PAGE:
As the classic piece of literary advice goes, ‘write what you know’.
It was a maxim that Tadhg Coakley followed for his debut novel but although he knew his subject — the GAA — well, he was also aware that it was a notoriously tricky one to write about.
The First Sunday in September, published in 2018, told the story of a fictional All-Ireland Hurling Final day from the points of view of several recurring characters and the Mallow native tackled it with the same vigour he had brought to the pitch in his years playing hurling in school, college and for his native county.
“Writing a GAA novel was something I always wanted to do. I never understood when I was growing up why there wasn’t more sports fiction in Ireland.
"We love literature and we love sport, we are obsessed with those two things in Ireland.
"But it is difficult to write about sport in a fictional sense — John McGahern called it the double artifice.
"A lot of the best sports novels, by people like Nick Hornby, are not about players or the game itself but about how we feel about it more than anything else,” says Coakley.
The 59-year-old, who lives in the Cork suburb of Ballinlough, was a latecomer to writing, deciding to plunge into a new career after taking early retirement from his job as a librarian, first in Cork City library and later in CIT.
“I thought I’ll have to occupy myself in retirement so I decided to write a book, a crime novel. To facilitate that, I signed up for the MA in Creative Writing in UCC.
Coakley credits the course with giving him the confidence he needed to get published.
“I always wanted to be a writer in many ways but I didn’t think I had it in me.
"You can’t really be taught to be a writer but you can be encouraged, supported, given a safe environment and pushed, because there are so many deadlines as part of the course.
"It is easy to start a novel, short story or poem, it is not so easy to finish it and send it to people, that is the hard part.
"The MA helped me to get over all those initial hurdles. You have to really want to do it as well — to be honest, you have to be a little bit cracked to be a writer.”
Coakley is treading the more traditional terrain of crime fiction with his second novel, Whatever It Takes, the novel he began writing before undertaking the MA.
“After I did the MA, I felt I had the confidence to go and finish the crime novel. I changed it a lot.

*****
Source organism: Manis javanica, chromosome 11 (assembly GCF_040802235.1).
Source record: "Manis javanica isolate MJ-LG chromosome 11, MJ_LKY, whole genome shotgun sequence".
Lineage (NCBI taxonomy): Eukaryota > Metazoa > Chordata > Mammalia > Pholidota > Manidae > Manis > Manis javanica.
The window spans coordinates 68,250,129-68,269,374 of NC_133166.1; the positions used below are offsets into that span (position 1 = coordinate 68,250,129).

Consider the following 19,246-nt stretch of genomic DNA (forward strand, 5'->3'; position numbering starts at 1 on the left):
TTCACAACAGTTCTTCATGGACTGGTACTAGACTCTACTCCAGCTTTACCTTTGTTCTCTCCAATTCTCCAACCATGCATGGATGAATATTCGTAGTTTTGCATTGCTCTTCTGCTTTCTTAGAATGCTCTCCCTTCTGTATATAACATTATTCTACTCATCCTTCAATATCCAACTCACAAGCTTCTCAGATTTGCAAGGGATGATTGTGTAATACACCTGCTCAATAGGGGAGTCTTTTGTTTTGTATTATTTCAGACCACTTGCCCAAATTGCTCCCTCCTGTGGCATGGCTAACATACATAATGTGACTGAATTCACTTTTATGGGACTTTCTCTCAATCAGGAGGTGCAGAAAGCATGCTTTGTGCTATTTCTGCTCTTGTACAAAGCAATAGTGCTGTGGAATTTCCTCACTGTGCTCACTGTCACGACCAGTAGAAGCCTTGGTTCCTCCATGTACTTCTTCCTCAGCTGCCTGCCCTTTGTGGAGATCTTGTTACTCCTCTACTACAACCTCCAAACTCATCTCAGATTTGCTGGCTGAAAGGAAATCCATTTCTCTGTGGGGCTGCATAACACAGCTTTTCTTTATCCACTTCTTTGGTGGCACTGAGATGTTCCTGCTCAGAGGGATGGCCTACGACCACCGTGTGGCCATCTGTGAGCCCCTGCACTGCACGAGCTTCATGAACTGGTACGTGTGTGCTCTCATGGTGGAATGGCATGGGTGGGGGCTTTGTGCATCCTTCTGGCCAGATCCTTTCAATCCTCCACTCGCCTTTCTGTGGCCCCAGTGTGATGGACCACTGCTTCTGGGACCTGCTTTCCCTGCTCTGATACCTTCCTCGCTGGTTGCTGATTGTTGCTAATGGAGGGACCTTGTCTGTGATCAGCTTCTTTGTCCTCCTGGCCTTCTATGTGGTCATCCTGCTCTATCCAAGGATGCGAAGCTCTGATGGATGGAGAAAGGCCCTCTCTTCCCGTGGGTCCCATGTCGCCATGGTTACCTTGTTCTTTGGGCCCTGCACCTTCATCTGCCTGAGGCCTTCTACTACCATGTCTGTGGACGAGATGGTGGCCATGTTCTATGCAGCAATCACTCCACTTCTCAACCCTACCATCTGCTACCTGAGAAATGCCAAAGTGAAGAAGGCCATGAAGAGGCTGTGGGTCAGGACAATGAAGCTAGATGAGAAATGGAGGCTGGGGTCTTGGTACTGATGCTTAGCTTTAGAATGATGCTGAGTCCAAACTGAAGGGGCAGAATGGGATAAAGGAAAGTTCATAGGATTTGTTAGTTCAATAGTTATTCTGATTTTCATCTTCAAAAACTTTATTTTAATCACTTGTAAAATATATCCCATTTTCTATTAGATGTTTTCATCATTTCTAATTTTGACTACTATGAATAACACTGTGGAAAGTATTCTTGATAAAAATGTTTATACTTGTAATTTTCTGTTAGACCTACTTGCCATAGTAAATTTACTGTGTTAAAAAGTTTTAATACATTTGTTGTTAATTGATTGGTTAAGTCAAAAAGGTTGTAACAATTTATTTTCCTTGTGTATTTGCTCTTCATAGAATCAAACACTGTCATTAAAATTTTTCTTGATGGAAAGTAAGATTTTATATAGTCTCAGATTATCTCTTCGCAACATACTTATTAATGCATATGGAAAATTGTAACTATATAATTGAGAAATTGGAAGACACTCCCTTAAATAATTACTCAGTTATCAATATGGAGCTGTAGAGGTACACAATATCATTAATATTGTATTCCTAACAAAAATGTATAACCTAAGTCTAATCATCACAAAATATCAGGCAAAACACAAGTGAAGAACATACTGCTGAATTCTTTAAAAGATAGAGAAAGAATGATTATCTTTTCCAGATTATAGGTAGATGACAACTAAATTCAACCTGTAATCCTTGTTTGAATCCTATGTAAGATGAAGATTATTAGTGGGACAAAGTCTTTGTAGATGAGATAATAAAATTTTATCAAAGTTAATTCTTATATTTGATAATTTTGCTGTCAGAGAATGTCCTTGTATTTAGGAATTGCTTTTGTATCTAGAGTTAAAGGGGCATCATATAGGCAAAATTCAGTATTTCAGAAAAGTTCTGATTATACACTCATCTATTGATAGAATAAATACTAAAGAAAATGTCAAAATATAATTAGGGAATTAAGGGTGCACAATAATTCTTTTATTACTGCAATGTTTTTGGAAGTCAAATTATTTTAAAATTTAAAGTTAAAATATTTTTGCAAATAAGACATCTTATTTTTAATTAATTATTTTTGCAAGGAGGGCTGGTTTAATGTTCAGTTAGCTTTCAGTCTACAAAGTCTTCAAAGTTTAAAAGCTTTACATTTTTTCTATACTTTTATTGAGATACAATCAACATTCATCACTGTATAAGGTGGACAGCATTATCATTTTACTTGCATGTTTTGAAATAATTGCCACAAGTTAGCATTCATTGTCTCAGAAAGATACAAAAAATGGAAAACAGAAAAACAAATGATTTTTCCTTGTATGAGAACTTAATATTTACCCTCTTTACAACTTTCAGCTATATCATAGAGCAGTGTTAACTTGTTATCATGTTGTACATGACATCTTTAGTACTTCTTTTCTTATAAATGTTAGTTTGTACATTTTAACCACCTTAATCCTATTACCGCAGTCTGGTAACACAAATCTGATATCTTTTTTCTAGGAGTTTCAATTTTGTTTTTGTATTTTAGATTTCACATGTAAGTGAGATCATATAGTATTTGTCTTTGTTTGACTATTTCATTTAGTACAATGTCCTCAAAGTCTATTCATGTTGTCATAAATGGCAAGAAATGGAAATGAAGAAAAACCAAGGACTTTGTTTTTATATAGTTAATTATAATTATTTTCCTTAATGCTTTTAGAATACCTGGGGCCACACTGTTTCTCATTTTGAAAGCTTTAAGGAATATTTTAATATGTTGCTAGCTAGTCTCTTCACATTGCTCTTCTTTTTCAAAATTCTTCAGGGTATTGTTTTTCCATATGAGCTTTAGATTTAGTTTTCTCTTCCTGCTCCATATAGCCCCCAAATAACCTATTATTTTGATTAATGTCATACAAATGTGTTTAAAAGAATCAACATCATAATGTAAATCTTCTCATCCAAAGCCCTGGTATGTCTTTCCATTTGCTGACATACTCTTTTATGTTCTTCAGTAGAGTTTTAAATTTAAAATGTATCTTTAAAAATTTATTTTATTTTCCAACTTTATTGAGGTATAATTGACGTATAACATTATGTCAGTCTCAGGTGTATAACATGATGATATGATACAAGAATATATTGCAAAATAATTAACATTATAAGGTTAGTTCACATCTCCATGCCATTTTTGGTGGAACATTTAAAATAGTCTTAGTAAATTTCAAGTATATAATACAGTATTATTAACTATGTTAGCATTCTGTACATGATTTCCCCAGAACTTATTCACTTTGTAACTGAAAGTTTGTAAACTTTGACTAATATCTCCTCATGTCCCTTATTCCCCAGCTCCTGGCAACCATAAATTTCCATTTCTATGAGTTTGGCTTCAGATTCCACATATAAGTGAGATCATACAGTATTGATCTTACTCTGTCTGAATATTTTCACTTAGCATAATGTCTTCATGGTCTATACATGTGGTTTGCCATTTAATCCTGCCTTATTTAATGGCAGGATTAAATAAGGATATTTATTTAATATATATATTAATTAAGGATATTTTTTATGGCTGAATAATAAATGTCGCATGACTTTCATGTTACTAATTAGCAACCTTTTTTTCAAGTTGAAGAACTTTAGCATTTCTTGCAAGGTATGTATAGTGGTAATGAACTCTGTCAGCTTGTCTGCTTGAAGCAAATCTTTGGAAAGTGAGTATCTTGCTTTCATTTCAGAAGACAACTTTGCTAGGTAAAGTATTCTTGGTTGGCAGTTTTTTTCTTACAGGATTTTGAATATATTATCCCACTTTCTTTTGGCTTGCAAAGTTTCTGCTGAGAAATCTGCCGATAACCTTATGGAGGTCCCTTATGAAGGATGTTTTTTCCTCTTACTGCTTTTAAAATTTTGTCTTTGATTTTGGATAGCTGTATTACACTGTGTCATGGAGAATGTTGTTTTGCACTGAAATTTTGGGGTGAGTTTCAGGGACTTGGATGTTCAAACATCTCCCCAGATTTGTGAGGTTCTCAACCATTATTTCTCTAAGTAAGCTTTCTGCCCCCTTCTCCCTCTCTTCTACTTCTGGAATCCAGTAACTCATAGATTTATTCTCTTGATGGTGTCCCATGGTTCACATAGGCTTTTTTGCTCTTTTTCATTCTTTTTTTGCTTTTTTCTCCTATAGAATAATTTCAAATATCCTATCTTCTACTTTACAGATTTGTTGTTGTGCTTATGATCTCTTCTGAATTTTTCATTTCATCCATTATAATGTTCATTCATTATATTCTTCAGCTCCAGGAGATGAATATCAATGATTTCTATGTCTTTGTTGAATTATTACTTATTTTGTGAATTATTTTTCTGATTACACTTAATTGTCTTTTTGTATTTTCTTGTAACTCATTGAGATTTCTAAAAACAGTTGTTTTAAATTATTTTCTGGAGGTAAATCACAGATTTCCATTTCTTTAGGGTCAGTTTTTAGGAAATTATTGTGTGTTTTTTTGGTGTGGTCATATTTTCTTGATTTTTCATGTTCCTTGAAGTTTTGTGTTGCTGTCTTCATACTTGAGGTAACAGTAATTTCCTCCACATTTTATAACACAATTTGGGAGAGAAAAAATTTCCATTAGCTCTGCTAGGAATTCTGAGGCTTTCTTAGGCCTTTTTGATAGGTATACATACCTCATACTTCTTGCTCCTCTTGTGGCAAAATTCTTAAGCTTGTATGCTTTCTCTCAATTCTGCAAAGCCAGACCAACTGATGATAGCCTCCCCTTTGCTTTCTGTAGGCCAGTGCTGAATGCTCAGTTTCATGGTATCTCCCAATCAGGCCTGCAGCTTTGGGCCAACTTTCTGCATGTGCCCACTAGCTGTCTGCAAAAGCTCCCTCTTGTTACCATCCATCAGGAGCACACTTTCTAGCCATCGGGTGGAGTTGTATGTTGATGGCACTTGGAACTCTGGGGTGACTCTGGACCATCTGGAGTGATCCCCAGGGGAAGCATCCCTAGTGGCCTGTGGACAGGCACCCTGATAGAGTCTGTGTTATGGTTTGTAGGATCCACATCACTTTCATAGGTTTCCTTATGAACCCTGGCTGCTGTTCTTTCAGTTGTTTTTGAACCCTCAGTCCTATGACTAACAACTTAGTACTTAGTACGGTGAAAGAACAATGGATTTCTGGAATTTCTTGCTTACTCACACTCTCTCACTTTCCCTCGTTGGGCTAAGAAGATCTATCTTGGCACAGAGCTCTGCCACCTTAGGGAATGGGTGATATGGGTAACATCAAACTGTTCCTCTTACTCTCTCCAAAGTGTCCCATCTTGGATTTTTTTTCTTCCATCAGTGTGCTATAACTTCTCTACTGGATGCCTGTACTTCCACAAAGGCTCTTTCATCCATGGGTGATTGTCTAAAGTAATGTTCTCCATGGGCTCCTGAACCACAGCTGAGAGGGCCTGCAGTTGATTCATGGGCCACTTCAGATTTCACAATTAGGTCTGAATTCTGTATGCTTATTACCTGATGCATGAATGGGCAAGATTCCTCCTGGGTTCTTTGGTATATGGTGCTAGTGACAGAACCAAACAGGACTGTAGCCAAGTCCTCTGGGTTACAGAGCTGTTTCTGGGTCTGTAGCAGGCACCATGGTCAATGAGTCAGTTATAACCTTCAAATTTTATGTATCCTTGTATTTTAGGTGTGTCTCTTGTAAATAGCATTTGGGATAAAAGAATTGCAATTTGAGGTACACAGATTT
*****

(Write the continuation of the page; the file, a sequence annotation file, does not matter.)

"It was originally in the first person, but after about 60,000 words, I switched it to the third person and brought in other characters and their voices as well.”
The plot and protagonist of Whatever It Takes are both firmly rooted in Cork.
"The sense of place is very important. In the same way as I would have loved an Irish sports fiction book to read growing up, I would have loved a crime novel set in Cork city.
"Luckily, since I started this book, there have been other crime books set in Cork, by Kevin Doyle and Catherine Kirwan, and Catherine Ryan Howard’s new book will be partly set in Cork, I think, so that’s really exciting.
As writers from Ian Rankin to Patricia Cornwell can attest, having a well-drawn central character is a hugely important element of a crime novel, and Coakley hopes readers will become as attached to his detective garda, Tim Collins, as they have to Rebus or Scarpetta.
“I said I would have a go and create a typical real Cork character. Collins is a single man in his early 40s, a single man living in Cork city.
"He is also a former inter-county hurler, I threw that into the mix as well to make it interesting,” he laughs.
In Whatever It Takes, Collins goes up against a criminal kingpin, Molloy, when a young woman’s body is found in the river.
“The book becomes a battle of wills between the two of them. It’s not so much a whodunit as what happens next,” says Coakley.
“I hope to have a follow-on from this, so the character has to be engaging for the reader — the plot almost becomes secondary in a way.
"I remember the moment when Henning Mankell killed off his hero, Inspector Wallander, when he killed him off.
"I was on holidays in France and I can vividly remember the café I was in. I gave a shout because I said this can’t be happening, you can’t do that to Wallander. He does it so coldly and suddenly, it was like a bereavement.”
Getting one book published was an achievement for Coakley, and he can’t quite believe his luck that not only is his second on the shelves, but that it has also been chosen as the title for the Cork: One City, One Book initiative for 2020.
“As an emerging writer, to get that kind of affirmation on my second book, it is really a thrill. To follow in the footsteps of Catherine Kirwan and Billy O’Callaghan is a great honour as well, especially because Cork played such a big part in the genesis of the book.”
While a lot of focus in the literary world is on new ‘young’ talent, Coakley says he is an example of how writers can emerge at any age.
"It is great when the next young thing comes along, the new Sally Rooney or whatever — and she is amazing — but writing is about life experience and there are a lot of people who don’t have the opportunity to write for lots of reasons.
"It can come at any time. There are lots of examples who produce their best work much later in life, people like Annie Proulx, or Philip Roth, who was published when young but his best work came later.
"If writing is in you, if you have the yearning to do it, it should be facilitated at any age.”
The One City One Book project transforms Cork into a citywide book club, with individuals, groups, and organisations reading one selected book, in turn building a sense of community, promoting reading and literacy.
Facilitated by Cork City Libraries, the project also aims to support emerging local authors.
Previous recipients were Darkest Truth by Catherine Kirwan, and The Things We Lose, the Things We Leave Behind by Billy O’Callaghan and Gold Boy, Emerald Girl, by Yiyun Li.